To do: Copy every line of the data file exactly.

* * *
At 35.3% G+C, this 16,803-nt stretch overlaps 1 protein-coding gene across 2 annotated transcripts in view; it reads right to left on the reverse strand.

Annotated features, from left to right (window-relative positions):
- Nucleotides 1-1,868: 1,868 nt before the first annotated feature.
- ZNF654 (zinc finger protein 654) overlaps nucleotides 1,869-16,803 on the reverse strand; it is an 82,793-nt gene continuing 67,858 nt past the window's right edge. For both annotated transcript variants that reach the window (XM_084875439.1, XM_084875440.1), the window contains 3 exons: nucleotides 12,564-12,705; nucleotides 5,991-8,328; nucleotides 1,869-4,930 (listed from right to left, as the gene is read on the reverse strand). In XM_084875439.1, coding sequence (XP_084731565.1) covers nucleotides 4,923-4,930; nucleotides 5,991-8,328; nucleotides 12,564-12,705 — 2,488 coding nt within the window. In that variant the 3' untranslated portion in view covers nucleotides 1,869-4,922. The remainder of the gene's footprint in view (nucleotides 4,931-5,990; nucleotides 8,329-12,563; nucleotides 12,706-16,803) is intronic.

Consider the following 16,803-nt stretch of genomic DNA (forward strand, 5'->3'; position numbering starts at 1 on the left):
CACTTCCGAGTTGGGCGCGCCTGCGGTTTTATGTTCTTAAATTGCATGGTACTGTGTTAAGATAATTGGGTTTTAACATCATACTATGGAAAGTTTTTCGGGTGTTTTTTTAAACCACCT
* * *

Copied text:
At 35.3% G+C, this 16,803-nt stretch overlaps 1 protein-coding gene across 2 annotated transcripts in view; it reads right to left on the reverse strand.

Annotated features, from left to right (window-relative positions):
- Nucleotides 1-1,868: 1,868 nt before the first annotated feature.
- ZNF654 (zinc finger protein 654) overlaps nucleotides 1,869-16,803 on the reverse strand; it is an 82,793-nt gene continuing 67,858 nt past the window's right edge. For both annotated transcript variants that reach the window (XM_084875439.1, XM_084875440.1), the window contains 3 exons: nucleotides 12,564-12,705; nucleotides 5,991-8,328; nucleotides 1,869-4,930 (listed from right to left, as the gene is read on the reverse strand). In XM_084875439.1, coding sequence (XP_084731565.1) covers nucleotides 4,923-4,930; nucleotides 5,991-8,328; nucleotides 12,564-12,705 — 2,488 coding nt within the window. In that variant the 3' untranslated portion in view covers nucleotides 1,869-4,922. The remainder of the gene's footprint in view (nucleotides 4,931-5,990; nucleotides 8,329-12,563; nucleotides 12,706-16,803) is intronic.

Consider the following 16,803-nt stretch of genomic DNA (forward strand, 5'->3'; position numbering starts at 1 on the left):
CACTTCCGAGTTGGGCGCGCCTGCGGTTTTATGTTCTTAAATTGCATGGTACTGTGTTAAGATAATTGGGTTTTAACATCATACTATGGAAAGTTTTTCGGGTGTTTTTTTAAACCACCT